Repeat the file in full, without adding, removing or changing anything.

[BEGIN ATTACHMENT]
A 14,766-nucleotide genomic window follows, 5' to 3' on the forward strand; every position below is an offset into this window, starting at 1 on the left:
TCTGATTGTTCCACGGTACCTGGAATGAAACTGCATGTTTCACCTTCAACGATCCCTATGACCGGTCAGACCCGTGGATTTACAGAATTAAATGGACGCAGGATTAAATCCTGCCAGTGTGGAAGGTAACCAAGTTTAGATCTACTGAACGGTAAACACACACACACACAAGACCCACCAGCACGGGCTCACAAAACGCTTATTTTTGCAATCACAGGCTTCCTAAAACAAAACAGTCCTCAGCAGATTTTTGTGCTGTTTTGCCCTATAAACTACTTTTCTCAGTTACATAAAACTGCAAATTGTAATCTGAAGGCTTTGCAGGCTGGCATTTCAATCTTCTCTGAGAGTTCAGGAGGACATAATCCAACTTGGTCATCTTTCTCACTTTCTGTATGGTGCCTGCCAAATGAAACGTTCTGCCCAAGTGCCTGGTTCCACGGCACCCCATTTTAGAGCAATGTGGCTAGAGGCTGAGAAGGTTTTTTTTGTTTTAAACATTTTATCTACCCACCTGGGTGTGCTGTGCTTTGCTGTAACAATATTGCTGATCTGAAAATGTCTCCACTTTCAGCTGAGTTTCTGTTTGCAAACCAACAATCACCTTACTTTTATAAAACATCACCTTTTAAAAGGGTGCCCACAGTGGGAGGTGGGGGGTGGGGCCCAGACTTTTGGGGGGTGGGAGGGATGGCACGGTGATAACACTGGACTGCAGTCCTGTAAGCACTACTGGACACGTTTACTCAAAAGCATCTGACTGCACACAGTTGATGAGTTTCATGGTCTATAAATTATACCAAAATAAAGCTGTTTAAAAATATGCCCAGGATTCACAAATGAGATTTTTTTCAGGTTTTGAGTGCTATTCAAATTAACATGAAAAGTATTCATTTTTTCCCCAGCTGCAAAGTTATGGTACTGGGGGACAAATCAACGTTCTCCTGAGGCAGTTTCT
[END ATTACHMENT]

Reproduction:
A 14,766-nucleotide genomic window follows, 5' to 3' on the forward strand; every position below is an offset into this window, starting at 1 on the left:
TCTGATTGTTCCACGGTACCTGGAATGAAACTGCATGTTTCACCTTCAACGATCCCTATGACCGGTCAGACCCGTGGATTTACAGAATTAAATGGACGCAGGATTAAATCCTGCCAGTGTGGAAGGTAACCAAGTTTAGATCTACTGAACGGTAAACACACACACACACAAGACCCACCAGCACGGGCTCACAAAACGCTTATTTTTGCAATCACAGGCTTCCTAAAACAAAACAGTCCTCAGCAGATTTTTGTGCTGTTTTGCCCTATAAACTACTTTTCTCAGTTACATAAAACTGCAAATTGTAATCTGAAGGCTTTGCAGGCTGGCATTTCAATCTTCTCTGAGAGTTCAGGAGGACATAATCCAACTTGGTCATCTTTCTCACTTTCTGTATGGTGCCTGCCAAATGAAACGTTCTGCCCAAGTGCCTGGTTCCACGGCACCCCATTTTAGAGCAATGTGGCTAGAGGCTGAGAAGGTTTTTTTTGTTTTAAACATTTTATCTACCCACCTGGGTGTGCTGTGCTTTGCTGTAACAATATTGCTGATCTGAAAATGTCTCCACTTTCAGCTGAGTTTCTGTTTGCAAACCAACAATCACCTTACTTTTATAAAACATCACCTTTTAAAAGGGTGCCCACAGTGGGAGGTGGGGGGTGGGGCCCAGACTTTTGGGGGGTGGGAGGGATGGCACGGTGATAACACTGGACTGCAGTCCTGTAAGCACTACTGGACACGTTTACTCAAAAGCATCTGACTGCACACAGTTGATGAGTTTCATGGTCTATAAATTATACCAAAATAAAGCTGTTTAAAAATATGCCCAGGATTCACAAATGAGATTTTTTTCAGGTTTTGAGTGCTATTCAAATTAACATGAAAAGTATTCATTTTTTCCCCAGCTGCAAAGTTATGGTACTGGGGGACAAATCAACGTTCTCCTGAGGCAGTTTCT